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Which Type of Hydoponics System is Right for You?

There are many types of hydroponic systems, each with its advantages and disadvantages. In this post, we will cover the different types of hydroponic systems regarding their;

  • Designs and features

  • Advantages and disadvantages

  • Which is Ideal for what types of plants

and we will try to guide you through your decision on which to choose for your evergreen hydroponic garden!

Which Type of Hydoponics System is Right for You?

Types of Hydroponics Systems

Hydroponics is a type of agriculture that does not use soil. Instead, the plants are grown in a water-based solution.

The advantages of hydroponics are that it is easier, quicker, and less expensive to grow. It preserves our precious water up to 90% while preventing soil pollution.

The disadvantages are that many people do not have the space or area to cultivate hydroponics and relatively higher installation costs. Another critical issue of hydroponics is that plants will require more attention than plants grown in soil. However since it is more controlled and contained, the success rates, yields, and product quality are high while the vulnerability to external factors is much lower.

Deep Water Culture

Deep water culture systems also known as DWC are the most common type of hydroponics system. They are also the simplest and cheapest to set up. It is a closed system where plants are grown in a nutrient-rich solution without soil. However, to keep the water oxygenated, it’s necessary to use a submersible pump to wet the upper roots and keep the water flowing.


Aeroponics is a type of hydroponics that involves spraying roots with nutrient-rich mist instead of submerging them in water or growing them in an inert medium such as gravel or sand. This type of system requires an air pump, misting nozzles, and other components that are needed to maintain. Since there’s no media to keep the roots wet, it’s a bit more tricky than other systems, and it is less tolerable to system failures. The advantage of this system is that the roots have constant access to oxygen which allows them to grow faster than they would in any other type of hydroponics system.

Nutrient Film Technique

The Nutrient Film Technique (NFT) is an efficient way to grow crops indoors with limited space and resources. This method has been used for decades by commercial growers who want to maximize production while minimizing the use of natural resources. It is based on the idea to flow nutrient-rich water through a canal in which the plant roots are submerged.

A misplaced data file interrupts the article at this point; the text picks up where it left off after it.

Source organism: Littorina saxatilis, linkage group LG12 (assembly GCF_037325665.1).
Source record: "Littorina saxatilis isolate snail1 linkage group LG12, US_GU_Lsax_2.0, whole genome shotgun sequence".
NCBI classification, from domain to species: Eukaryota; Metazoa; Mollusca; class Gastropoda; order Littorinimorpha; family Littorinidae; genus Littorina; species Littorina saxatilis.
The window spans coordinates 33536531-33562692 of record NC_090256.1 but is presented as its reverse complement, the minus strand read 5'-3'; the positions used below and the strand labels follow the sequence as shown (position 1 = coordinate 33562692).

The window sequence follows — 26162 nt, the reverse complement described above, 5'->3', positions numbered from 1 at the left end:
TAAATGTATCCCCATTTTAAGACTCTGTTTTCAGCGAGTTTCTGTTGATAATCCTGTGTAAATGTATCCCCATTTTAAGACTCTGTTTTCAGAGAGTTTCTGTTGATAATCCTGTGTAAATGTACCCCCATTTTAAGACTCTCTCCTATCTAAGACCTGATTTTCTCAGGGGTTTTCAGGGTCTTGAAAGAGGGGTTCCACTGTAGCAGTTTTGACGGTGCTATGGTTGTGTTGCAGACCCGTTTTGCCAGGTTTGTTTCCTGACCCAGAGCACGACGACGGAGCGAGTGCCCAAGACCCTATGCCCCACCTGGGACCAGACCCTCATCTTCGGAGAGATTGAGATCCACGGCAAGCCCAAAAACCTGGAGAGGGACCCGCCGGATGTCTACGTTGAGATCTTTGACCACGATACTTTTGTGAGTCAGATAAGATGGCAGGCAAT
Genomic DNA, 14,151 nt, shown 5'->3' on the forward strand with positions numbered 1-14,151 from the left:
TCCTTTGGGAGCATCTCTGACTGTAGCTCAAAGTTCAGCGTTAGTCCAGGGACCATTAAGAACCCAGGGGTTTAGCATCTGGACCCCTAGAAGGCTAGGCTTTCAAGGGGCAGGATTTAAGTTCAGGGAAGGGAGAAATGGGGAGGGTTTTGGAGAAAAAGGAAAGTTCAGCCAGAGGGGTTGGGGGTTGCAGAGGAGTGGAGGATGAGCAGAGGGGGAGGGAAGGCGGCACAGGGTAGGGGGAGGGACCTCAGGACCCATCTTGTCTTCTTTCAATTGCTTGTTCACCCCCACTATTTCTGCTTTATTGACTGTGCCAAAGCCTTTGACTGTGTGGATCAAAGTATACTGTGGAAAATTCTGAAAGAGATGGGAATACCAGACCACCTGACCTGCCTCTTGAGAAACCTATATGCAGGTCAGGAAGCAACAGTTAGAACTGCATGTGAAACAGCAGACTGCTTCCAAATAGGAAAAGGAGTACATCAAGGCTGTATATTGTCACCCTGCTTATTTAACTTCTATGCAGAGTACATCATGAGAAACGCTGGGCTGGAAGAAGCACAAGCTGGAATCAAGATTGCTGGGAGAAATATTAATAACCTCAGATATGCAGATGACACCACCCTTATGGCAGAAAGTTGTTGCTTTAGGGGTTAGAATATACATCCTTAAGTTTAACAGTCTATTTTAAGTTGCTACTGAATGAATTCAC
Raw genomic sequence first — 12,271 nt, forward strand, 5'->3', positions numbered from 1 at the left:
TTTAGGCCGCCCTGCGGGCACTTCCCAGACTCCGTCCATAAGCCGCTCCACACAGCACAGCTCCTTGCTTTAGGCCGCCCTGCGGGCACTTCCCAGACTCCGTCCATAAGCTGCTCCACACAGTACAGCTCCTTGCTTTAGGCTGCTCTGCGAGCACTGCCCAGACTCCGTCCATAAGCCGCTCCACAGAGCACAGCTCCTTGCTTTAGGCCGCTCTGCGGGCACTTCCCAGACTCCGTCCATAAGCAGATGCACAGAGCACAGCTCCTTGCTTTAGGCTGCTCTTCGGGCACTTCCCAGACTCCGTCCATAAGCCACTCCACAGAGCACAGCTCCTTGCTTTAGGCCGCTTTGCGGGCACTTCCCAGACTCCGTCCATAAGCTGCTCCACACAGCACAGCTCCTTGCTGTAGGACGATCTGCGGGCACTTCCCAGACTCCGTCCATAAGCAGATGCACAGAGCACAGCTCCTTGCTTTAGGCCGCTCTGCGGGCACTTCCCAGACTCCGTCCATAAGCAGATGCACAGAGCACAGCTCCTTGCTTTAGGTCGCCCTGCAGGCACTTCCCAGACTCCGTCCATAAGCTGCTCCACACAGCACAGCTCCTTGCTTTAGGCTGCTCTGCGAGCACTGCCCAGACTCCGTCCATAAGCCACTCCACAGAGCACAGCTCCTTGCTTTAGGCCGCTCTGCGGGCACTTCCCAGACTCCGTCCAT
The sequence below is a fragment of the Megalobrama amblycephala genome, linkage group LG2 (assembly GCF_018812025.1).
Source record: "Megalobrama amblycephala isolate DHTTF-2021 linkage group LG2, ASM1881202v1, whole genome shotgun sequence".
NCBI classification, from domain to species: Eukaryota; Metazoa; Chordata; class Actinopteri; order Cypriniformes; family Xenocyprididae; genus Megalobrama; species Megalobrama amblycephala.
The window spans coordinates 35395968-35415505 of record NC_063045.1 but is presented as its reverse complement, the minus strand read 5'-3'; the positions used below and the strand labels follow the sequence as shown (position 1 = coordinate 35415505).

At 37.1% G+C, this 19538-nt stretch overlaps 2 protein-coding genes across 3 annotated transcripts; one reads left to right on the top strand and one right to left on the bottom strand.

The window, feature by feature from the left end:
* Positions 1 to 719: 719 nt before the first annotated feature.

Nutrient Film Technique

Ebb and Flow System

This relatively low-maintenance system operates on the concept of flooding and draining of the plant's roots with water and necessary nutrients. Dutch buckets are the most well-known version of this system. Hydroton or perlite is used to support the plant roots as media. Being one of the most error-tolerant systems at hand, even beginners or intermediate users can handle their own at home easily. This system supports the plant roots well and at the same time, it offers oxygen-rich conditions for the roots.


Aquaponics is a type of hydroponic gardening that combines conventional aquaculture (raising fish) with hydroponics (cultivating plants). The two systems work together to create an ecosystem where fish waste fertilizes plants, and plant roots filter the water for the fish. It needs way less nutrient support however maintenance of the entire system is a bit trickier. Rather than being a subsystem like DWC or NFT, aquaponics is a main branch of hydroponics based on the idea of creating a self-sufficient ecosystem.

Choosing the Right Type for Your Plants

Although low-statured and leafy plants like lettuce, parsley, arugula, rocket, dill, and basil do well nearly on every hydroponic system, NFT or aeroponic systems are mainly preferred for this type of plants due to their availability for vertical structures. Vertical structures can accommodate yields up to 10 times more than conventional farming techniques in a limited area.

Medium to high-statured or vined plants like tomatoes, pepper, eggplant, cucumber, and squash do extremely well on ebb and flow systems like Dutch buckets. Because they are not very suitable for vertical applications Dutch buckets are not the optimal systems for small and leafy plants. However, they offer solid support for the roots of the plant with hydroton or similar media used.

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